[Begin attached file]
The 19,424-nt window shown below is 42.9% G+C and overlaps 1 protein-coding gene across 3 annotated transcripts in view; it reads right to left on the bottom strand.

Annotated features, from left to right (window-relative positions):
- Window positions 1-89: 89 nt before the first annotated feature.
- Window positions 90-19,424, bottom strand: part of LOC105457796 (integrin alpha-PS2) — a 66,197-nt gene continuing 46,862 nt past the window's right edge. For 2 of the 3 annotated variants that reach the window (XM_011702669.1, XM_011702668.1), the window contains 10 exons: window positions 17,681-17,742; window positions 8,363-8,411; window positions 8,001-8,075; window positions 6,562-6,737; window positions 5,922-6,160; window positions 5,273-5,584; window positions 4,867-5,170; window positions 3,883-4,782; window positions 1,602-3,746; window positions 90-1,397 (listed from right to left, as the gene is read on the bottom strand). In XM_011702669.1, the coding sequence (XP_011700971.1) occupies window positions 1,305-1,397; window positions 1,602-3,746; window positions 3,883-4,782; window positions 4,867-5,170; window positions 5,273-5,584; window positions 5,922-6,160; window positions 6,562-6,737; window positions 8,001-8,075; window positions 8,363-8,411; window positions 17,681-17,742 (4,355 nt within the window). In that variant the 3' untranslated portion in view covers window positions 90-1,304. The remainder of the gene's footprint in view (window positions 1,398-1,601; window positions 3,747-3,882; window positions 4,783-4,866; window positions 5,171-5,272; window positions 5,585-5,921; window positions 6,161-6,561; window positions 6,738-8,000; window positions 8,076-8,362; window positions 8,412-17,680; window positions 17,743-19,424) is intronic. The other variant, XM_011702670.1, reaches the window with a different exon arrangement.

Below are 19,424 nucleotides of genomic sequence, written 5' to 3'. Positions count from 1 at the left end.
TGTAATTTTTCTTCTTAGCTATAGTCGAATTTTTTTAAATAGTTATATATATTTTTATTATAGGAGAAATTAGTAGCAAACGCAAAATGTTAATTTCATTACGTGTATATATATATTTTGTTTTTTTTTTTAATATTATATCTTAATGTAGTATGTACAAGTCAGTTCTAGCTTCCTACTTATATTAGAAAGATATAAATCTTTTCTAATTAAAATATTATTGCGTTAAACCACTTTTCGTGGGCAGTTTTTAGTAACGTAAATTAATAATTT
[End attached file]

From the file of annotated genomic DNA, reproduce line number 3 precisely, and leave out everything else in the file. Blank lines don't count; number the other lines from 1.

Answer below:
- Window positions 1-89: 89 nt before the first annotated feature.